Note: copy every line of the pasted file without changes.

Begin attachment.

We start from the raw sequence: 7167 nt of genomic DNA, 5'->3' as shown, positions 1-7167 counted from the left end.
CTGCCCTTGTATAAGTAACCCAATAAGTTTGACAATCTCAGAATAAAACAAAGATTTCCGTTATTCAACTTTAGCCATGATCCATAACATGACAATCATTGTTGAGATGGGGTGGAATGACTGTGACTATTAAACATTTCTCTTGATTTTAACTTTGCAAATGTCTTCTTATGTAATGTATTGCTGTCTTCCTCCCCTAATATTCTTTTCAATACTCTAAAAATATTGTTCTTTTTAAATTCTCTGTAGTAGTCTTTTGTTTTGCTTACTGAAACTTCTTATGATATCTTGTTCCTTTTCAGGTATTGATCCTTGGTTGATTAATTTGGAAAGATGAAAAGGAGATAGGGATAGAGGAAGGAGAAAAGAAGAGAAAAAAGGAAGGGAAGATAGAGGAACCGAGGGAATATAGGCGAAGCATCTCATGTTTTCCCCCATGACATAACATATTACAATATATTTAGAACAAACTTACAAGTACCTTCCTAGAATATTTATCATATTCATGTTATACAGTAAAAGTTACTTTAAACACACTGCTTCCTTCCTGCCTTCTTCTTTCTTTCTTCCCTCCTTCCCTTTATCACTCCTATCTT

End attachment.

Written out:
We start from the raw sequence: 7167 nt of genomic DNA, 5'->3' as shown, positions 1-7167 counted from the left end.
CTGCCCTTGTATAAGTAACCCAATAAGTTTGACAATCTCAGAATAAAACAAAGATTTCCGTTATTCAACTTTAGCCATGATCCATAACATGACAATCATTGTTGAGATGGGGTGGAATGACTGTGACTATTAAACATTTCTCTTGATTTTAACTTTGCAAATGTCTTCTTATGTAATGTATTGCTGTCTTCCTCCCCTAATATTCTTTTCAATACTCTAAAAATATTGTTCTTTTTAAATTCTCTGTAGTAGTCTTTTGTTTTGCTTACTGAAACTTCTTATGATATCTTGTTCCTTTTCAGGTATTGATCCTTGGTTGATTAATTTGGAAAGATGAAAAGGAGATAGGGATAGAGGAAGGAGAAAAGAAGAGAAAAAAGGAAGGGAAGATAGAGGAACCGAGGGAATATAGGCGAAGCATCTCATGTTTTCCCCCATGACATAACATATTACAATATATTTAGAACAAACTTACAAGTACCTTCCTAGAATATTTATCATATTCATGTTATACAGTAAAAGTTACTTTAAACACACTGCTTCCTTCCTGCCTTCTTCTTTCTTTCTTCCCTCCTTCCCTTTATCACTCCTATCTT